Let’s start by discussing the similarities between the Black Shark 4 and Black Shark 4 Pro because, on the surface, it doesn’t appear that there are huge differences between the two. For example, both sport the same 6.67in FHD+ display with 144Hz refresh rate and an incredible 720Hz touch input rate, beating both the Asus ROG Phone 5’s 300Hz and Red Magic 6’s 500Hz.
Though the touch input rate doesn’t have any visible difference, it refers to how frequently your touch is registered on screen, which should result in snappier reaction times both when gaming and when scrolling through apps like Twitter and Instagram.
However, that’s not the biggest revelation about the display. While most gaming phones sport chunky bezels that house the front-facing camera and other tech, often with the guise that bezels are better for horizontal gameplay, the Black Shark 4 range does away with the bezels, instead introducing a holepunch selfie camera.
The end result is a much cleaner display, one akin to that available on high-end flagships, but that holepunch might slightly obstruct some games.
Unlike last year, when only the Black Shark 3 Pro got the physical trigger treatment, the feature is available across the entire Black Shark 4 range, although redesigned this time around. For those unaware, the smartphone sports physical triggers that live within the body and pop out when you want to play. It looks to be a more tactile experience than the touch-based AirTriggers of the ROG Phone 5, offering a gaming experience similar to that of a console without the need for additional accessories.
The triggers can be used in most games – even those that don’t offer controller support – thanks to Xiaomi’s trigger mapping tech, and the triggers can also be used to trigger non-gaming features, like the camera, when you’re not playing.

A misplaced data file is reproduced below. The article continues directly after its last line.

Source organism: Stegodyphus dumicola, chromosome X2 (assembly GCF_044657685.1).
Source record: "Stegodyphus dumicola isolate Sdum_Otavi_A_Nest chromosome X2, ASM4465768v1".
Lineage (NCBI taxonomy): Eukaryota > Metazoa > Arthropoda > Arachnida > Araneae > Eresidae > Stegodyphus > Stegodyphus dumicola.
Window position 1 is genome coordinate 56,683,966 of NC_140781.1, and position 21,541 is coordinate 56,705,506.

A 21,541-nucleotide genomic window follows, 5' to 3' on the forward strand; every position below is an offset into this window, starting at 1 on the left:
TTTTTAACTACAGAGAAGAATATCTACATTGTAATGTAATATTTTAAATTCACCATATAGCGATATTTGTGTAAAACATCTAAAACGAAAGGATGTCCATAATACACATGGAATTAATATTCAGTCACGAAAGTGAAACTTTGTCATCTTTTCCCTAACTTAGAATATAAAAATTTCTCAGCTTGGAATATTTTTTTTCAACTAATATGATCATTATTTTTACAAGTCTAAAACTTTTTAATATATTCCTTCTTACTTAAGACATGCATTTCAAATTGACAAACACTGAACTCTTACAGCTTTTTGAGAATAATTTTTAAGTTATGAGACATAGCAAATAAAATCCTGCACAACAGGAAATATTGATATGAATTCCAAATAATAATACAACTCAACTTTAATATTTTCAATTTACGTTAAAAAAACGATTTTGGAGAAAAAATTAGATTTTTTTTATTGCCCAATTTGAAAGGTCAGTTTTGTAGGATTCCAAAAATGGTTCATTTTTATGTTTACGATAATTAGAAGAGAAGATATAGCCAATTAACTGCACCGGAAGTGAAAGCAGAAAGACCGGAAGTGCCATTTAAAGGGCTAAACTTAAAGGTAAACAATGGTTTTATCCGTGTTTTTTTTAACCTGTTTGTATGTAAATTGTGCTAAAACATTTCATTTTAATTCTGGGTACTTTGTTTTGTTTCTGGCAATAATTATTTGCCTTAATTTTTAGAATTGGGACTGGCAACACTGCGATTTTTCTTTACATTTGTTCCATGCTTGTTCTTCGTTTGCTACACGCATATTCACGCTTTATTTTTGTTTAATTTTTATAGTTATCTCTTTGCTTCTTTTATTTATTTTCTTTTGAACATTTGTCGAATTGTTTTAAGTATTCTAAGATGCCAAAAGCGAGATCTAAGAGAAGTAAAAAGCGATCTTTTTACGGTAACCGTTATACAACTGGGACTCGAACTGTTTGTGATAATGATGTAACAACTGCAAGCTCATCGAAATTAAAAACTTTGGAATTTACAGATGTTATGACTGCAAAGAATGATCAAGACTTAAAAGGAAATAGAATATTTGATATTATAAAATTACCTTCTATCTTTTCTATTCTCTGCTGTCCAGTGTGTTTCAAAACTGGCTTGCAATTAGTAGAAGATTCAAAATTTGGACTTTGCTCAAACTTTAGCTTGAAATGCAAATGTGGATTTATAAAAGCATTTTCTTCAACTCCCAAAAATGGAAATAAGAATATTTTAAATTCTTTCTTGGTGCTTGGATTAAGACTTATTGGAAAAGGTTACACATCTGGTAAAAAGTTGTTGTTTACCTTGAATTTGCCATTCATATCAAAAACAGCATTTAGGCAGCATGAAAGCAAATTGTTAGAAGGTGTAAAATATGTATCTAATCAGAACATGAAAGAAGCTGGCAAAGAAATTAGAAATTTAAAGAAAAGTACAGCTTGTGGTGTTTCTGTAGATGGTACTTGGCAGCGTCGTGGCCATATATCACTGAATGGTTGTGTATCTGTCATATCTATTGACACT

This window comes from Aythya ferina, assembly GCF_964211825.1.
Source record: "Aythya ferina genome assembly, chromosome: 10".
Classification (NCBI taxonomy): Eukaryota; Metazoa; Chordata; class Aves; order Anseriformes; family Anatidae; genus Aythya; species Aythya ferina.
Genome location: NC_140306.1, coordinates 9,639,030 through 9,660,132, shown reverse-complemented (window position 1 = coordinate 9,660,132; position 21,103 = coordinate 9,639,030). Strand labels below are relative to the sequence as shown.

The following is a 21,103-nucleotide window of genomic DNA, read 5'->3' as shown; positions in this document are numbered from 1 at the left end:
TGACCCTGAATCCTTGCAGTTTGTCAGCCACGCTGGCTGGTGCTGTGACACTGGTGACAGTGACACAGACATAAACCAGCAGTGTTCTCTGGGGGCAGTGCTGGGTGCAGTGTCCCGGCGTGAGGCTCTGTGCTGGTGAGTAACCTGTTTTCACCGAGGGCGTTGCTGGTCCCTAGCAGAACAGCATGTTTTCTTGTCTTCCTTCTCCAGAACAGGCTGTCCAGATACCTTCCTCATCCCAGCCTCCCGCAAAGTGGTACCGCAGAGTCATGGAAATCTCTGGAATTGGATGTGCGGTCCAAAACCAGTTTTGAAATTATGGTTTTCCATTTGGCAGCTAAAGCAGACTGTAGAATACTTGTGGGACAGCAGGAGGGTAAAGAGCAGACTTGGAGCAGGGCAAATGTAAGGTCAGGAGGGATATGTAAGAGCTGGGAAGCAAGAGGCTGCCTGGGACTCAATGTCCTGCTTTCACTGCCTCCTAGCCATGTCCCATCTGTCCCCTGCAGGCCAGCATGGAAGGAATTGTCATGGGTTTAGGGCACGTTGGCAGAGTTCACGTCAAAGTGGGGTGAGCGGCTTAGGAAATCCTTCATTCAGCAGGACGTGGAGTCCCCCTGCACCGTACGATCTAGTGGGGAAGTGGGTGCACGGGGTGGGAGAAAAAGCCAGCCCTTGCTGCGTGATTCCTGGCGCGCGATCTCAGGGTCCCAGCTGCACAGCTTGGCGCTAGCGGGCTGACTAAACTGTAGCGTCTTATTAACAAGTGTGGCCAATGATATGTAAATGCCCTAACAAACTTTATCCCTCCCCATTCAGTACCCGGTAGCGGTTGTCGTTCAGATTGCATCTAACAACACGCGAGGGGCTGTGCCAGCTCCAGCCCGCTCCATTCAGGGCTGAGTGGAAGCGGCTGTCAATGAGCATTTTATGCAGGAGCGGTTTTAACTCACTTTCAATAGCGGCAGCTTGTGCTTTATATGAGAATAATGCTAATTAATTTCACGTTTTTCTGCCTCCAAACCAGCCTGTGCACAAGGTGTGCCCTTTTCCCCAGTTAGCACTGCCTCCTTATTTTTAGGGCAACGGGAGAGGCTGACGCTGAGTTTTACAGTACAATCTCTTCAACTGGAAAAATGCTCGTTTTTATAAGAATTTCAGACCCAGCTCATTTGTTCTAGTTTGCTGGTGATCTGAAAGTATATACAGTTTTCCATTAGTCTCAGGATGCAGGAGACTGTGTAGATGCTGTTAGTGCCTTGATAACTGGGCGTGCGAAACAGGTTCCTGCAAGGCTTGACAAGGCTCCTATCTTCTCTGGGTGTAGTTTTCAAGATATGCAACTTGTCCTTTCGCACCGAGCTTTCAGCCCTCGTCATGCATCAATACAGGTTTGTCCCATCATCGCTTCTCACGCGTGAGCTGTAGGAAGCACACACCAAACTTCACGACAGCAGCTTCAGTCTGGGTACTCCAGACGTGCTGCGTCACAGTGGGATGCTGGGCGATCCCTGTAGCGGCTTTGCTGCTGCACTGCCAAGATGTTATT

Both smartphones sport a combination of ultra-fast 120W fast charging tech and a 4500mAh battery, which the company claims can provide a full charge in as little as 15 minutes via USB-C. There’s also a headphone jack available on both models, but that’s not too much of a surprise given the gamer-focused nature of the collection.
You’ll find a triple camera setup on the rear of both smartphones, although there’s a slight discrepancy in the offering: while the standard Black Shark 4 gets a 48Mp snapper, the Pro model gets an upgraded 64Mp main camera. Both are flanked by 8Mp and 5Mp cameras on the rear, and although the lenses weren’t detailed during the event, we assume it’ll be an ultra-wide and macro lens respectively.
With so many differences between the two models, why would you opt for the Pro model? It mainly comes down to one element: the processor. While the Pro model sports the top-end Snapdragon 888 utilised by most of the competition, the standard Black Shark 4 sports the Snapdragon 870. The Snapdragon 870 is still a top-notch processor likely capable of producing a great mobile gaming experience, but gamers tend to want the most power possible, making this an interesting change.
Processor aside, the only other tangible difference is in the design department, with the Pro models sporting big LED-powered ‘X’ markings on the rear while the standard model gets a more subtle matte rear devoid of any lighting effects.
The Black Shark 4 starts at CNY 2,499 (around £280/$380) with 6GB of RAM and 128GB of storage, with 8GB/128GB and 12GB/256GB configurations available in China. The Black Shark 4 Pro starts at CNY 3,999 (around £440/$610) with an 8GB/256GB combo, but for those that want a little more, there’s are 12GB/256GB and 16GB/512GB options available too.
Of course, pricing tends to be cheaper in China than anywhere else, so don’t expect the same prices when they eventually appear in the UK. The company is yet to confirm whether the Black Shark 4 range will hit UK shores, but given the fact that previous Black Shark smartphones have gone on sale in the UK, we’re confident it’ll be the same this time around too.